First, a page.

Domestic Violence And Substance Abuse
Is there a connection between intimate partner violence (IPV) and substance abuse? While the two exist in tandem quite often, there are plenty of instances where one or the other occurs and the other does not. Furthermore, there are cases where the two issues present themselves in a relationship, and the violence continues even if the substance abuse stops. The general consensus, then, is that while these issues are, indeed, correlated, and a violent abuser who also abuses substances often becomes increasingly more violent, there is actually no causal relationship between substance abuse and domestic violence (DV). That being said, when the two issues occur together, they both need to be addressed, albeit very differently, the domestic violence being the primary issue of concern.
Domestic Violence Vs Substance Abuse
It is crucial to understand the basis of DV in order to provide the most effective interventions. The singular root incentive for domestic violence is the need to control. The assertion of power through coercive emotional, financial, mental, or physical activity occurs as a result of the abuser’s choices. In contrast, substance abuse is the direct opposite, in that it is the result of a loss of control.
While domestic violence occurs during moments of both sobriety and when the individual is under the influence, abusers are aware of their behavior, and may use their addiction as an excuse for coercive or violent behavior. To be sure, drugs and alcohol do allow buried feelings of rage to break through, and those feelings may take over when the abuser is experiencing fewer inhibitions and poor judgment as a result of those substances. Nonetheless, the abuser is responsible for aggressive words and actions.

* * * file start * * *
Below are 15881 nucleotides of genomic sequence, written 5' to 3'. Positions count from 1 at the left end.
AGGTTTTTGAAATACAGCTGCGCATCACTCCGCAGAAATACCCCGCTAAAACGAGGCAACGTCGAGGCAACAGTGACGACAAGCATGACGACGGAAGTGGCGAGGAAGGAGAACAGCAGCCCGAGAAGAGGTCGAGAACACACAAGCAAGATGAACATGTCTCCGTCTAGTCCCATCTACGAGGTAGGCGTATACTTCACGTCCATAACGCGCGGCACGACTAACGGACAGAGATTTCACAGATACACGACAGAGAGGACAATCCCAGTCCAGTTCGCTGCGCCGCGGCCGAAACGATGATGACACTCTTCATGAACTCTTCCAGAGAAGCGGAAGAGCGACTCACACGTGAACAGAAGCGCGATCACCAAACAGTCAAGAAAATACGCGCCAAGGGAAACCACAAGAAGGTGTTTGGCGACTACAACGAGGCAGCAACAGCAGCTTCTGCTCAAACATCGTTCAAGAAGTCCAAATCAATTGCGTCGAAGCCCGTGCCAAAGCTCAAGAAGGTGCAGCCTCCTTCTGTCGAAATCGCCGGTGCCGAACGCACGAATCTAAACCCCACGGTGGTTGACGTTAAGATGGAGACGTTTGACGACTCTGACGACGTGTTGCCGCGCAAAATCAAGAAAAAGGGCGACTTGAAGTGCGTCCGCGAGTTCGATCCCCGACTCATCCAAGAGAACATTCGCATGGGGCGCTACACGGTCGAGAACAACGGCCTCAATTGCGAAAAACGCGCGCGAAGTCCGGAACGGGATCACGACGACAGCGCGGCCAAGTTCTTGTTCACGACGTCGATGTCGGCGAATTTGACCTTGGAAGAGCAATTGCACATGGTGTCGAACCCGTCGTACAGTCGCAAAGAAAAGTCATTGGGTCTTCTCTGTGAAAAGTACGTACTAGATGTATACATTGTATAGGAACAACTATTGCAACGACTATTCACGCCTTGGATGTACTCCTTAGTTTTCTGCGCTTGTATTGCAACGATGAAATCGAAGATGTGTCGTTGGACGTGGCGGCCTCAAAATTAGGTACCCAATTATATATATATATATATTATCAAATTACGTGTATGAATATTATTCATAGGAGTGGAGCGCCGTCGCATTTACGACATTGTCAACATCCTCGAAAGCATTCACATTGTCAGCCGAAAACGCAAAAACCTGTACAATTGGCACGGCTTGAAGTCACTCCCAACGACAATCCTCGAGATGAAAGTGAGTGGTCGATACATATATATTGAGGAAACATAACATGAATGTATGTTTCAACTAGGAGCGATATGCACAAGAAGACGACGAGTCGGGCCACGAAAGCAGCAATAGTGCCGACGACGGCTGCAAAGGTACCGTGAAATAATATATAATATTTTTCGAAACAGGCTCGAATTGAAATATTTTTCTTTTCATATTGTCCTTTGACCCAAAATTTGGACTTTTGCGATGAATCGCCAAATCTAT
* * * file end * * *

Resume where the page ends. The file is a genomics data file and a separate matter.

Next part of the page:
Why are they responsible for the abuse, despite addictions that correlate to the behavior? The answer is simple: while addiction is a disease, DV is a choice. Period. Yes, there may be deep seated emotional trauma that leads someone to violence, but domestic violence is always a choice, and is never justified.
Substance abuse requires treatment, pure and simple. It is an illness. DV is illegal, and requires education, accountability, and intervention, often court ordered. Survivors of DV frequently require assistance in escaping dangerous relationships and should learn of the resources and services that are available in their communities. Additionally, the perpetrators of violence may require a restraining order to keep them at bay. Accountability for them often means time behind bars and losing the object of their control–their victims– altogether.
Laws Help Protect Victims
When addiction and abuse team up the results can be disastrous. If you have been subjected to them, you need help now more than ever. At The Law Office of Julia Kefalinos, our Miami domestic violence attorneys know the legal strategies to build a wall of protection around you. Schedule a confidential consultation in our office today.